Vaughan & Chiang's "Paper Girls" Builds a Familiar Yet Disconcerting World
Lasse Hallstrom directed one of my favorite films, 1993’s What’s Eating Gilbert Grape, as well as solid follow-ups The Cider House Rules and Chocolat. He’s no stranger to taking on material from a beloved book, either, in 2010 adapting Nicholas Sparks’ novel Dear John and now Paul Torday’s Salmon Fishing in the Yemen.
I’m going to go on the record, as unpopular as it may make me, in saying that I enjoyed Dear John. Hallstrom wrenched a moving, memorable performance from Richard Jenkins, and coached palpable chemistry out of Channing Tatum and Amanda Seyfried. Ho-hum story aside, he showcased what he proved with Gilbert Grape — that he knows how to make actors emote.
Salmon Fishing in the Yemen is similar to Dear John, as far as generic plot points go, but I’m sad to say it has even less impact. For one, the story is tougher to swallow than fisheries expert Dr. Alfred Jones’ (Ewan McGregor) patented fly hook. The impossibly wealthy Sheikh Muhammed (Amr Waked) instructs his Britain-based consultant Harriet (Emily Blunt) to spearhead an effort to introduce his beloved sport of salmon fishing to his countrymen. Jones finds the idea ridiculous, but once the news story catches on with the Prime Minister’s press secretary Patricia Maxwell (Kristin Scott Thomas), who’s searching for a meaty “good will” story, he’s forced to join the project.
The yarn falters from the get-go with the Sheikh’s spotty vision; we’re at first confused as to his motives (he has a manor in the U.K. set aside for his fishing pleasures, after all), and he spews impossibly hokey wisdom about faith and the refreshing lack of politics involved in the sport. Only once the project is truly under way does he begin crafting his goodwill motives about irrigating the desert and using the salmon fishing angle to enrich the lives of those in Yemen. By then it’s a bit too late — it’s much easier to take Jones’ side regarding the £50 million endeavor (and there’s a tiring subplot involving naysayers in the sheik’s country hell bent on keeping him from bringing Western ideals to their land – the film dabbles in the political without ever truly hashing out a message).
This isn’t even the beginning of the story — the project mainly serves to bring together Alfred and Harriet, both of whom are attached, Harriet to Captain Robert Mayers (Tom Mison), and Alfred to his wife Mary (Rachael Stirling). After Robert and Harriet share a hot-and-heavy three weeks together, he is swiftly shipped off to the desert, setting into motion another terribly contrived string of events. Conversely, Alfred and Mary have a loveless marriage and spend much of their time traveling separately.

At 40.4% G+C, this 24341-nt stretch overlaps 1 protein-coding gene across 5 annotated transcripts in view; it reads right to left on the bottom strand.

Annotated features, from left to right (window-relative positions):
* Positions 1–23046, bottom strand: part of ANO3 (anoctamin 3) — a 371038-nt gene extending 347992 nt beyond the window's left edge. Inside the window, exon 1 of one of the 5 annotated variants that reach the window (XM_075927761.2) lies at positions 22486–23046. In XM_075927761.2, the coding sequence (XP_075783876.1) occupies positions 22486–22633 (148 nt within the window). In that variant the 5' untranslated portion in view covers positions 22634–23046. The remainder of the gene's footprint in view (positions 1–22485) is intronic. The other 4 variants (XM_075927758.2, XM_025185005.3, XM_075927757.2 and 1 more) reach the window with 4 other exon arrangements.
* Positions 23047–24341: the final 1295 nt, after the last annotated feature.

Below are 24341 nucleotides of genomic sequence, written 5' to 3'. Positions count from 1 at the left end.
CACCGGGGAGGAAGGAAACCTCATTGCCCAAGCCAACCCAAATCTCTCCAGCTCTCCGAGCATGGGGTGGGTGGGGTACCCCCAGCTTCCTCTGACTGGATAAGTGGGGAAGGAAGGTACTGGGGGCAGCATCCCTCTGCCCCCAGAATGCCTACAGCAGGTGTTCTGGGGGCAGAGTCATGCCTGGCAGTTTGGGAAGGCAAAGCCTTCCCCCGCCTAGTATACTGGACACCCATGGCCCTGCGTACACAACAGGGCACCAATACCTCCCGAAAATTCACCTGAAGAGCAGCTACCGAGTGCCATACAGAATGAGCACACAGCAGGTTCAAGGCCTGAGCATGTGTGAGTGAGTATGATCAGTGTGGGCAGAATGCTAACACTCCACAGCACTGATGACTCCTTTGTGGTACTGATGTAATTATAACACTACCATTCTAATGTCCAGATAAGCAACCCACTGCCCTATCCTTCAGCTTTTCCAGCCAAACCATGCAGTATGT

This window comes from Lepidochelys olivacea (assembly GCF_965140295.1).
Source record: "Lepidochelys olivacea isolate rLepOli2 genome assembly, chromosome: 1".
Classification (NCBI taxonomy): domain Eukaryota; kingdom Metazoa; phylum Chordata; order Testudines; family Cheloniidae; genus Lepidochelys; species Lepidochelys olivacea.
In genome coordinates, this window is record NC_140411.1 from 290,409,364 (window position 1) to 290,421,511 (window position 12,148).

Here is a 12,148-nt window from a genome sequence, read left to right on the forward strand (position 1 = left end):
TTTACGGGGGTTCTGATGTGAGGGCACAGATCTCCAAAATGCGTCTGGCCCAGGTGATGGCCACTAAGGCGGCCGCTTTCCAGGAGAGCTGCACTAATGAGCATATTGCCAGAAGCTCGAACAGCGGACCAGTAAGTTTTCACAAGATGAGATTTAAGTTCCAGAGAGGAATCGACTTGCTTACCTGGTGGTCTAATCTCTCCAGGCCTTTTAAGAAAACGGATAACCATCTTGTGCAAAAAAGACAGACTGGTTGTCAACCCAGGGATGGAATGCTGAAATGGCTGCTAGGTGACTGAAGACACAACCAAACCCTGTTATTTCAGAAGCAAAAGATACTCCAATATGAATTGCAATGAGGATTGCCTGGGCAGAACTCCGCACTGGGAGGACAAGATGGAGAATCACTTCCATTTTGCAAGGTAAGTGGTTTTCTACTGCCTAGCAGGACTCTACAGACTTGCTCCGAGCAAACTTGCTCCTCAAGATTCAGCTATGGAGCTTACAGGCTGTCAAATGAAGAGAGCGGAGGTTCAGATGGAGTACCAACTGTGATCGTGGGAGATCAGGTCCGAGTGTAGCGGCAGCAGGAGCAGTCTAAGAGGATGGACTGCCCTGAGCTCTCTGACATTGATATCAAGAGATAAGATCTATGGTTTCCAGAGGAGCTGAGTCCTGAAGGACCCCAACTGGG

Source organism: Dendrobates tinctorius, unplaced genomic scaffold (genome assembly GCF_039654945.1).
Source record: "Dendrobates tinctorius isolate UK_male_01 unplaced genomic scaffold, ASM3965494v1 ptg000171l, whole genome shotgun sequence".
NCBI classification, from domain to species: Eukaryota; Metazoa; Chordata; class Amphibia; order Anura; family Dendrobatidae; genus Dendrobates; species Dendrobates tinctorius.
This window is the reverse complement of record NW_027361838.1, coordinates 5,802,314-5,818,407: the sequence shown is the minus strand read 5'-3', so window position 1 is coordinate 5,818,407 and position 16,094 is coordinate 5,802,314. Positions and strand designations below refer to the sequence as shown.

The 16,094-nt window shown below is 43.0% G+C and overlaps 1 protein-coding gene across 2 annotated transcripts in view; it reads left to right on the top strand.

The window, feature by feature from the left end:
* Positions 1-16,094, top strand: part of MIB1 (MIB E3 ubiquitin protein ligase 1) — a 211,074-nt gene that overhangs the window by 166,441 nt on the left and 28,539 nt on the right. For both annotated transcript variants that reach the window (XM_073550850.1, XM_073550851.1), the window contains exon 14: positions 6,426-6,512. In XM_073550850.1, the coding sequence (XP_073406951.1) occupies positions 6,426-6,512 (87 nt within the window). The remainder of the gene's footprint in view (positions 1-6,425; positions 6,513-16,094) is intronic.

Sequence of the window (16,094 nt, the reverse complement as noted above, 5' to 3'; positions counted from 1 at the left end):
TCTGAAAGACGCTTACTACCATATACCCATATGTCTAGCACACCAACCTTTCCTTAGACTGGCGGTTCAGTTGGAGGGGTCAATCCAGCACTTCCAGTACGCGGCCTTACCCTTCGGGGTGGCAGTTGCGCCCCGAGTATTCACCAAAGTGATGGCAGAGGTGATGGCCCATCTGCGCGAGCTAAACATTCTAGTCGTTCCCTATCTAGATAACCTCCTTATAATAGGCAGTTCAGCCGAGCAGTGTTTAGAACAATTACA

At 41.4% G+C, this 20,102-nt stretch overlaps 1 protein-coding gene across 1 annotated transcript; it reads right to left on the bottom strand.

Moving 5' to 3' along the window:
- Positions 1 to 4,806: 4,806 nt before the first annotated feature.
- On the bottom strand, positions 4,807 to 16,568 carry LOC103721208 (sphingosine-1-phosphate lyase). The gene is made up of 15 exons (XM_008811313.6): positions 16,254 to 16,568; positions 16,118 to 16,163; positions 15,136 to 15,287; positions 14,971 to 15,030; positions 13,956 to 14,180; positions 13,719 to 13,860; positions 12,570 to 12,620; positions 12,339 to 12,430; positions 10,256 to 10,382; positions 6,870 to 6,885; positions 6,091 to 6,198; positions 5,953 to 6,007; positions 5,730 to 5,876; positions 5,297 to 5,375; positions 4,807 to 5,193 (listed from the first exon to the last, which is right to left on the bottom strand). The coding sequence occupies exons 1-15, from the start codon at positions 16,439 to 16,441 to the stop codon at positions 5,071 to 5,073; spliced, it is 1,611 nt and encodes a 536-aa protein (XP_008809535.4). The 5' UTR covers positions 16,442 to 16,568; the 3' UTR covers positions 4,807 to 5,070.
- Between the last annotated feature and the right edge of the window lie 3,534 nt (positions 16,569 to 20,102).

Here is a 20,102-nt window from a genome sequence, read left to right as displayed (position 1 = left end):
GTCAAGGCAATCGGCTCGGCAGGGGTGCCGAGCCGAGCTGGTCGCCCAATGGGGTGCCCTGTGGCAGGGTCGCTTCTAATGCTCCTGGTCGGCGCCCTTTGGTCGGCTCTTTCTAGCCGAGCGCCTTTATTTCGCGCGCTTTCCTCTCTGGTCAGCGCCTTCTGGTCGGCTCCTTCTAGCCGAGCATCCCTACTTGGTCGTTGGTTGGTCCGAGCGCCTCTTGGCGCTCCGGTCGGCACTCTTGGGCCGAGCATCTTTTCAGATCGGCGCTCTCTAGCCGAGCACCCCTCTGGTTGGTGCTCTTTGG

So you know where this is going: Harriet’s sweet, coquettish ways and Alfred’s buttoned-up demeanor clash and ultimately converge. If the entire movie were solely about these two, it’d be a vast improvement; McGregor and Blunt solidify the fact that they’re two of the best actors working today. The scenes they share crackle with humor and wit, their characters fleshed out and easy to empathize with. But sadly, despite their best efforts, the two can’t carry us through the rest of the yarn. By the end of the second act, the film takes a swan dive from well-paced fun to wading in the murky waters of formulaic drama.
Perhaps most indicative of Salmon Fishing in the Yemen‘s slowly deflating narrative is Kristin Scott Thomas’ performance. She’s excellent as the devoted, tough-as-nails press secretary (in one scene where she nonchalantly diffuses a sex scandal over the phone while getting her children ready for school), but by the end she’s relegated to being nothing more than a cigarette-smoking, order-barking, eye-rolling brat.
Hallstrom uses numerous techniques to counteract the subdued pacing, including split screens and an almost omnipresent undercurrent of peppy music. Effective enough as they are, they don’t make up for the fact that the movie is simply too long, with the momentum built in the first act impossible to maintain. A running gag utilizing an instant-message conversation between Patricia and the Prime Minister is a pretty good indication of how things go downhill in Salmon Fishing in the Yemen: The first time, it garners big laughs. The second time, it reads as unnecessarily reiterative while being acceptably funny. The third time, crickets.
Even a stellar cast and solid performances can’t quite keep the film swimming upstream. Sadly, if you find yourself going Salmon Fishing in the Yemen you may discover that the catch you reel in is only half-alive.
Salmon Fishing in the Yemen opens today nationwide.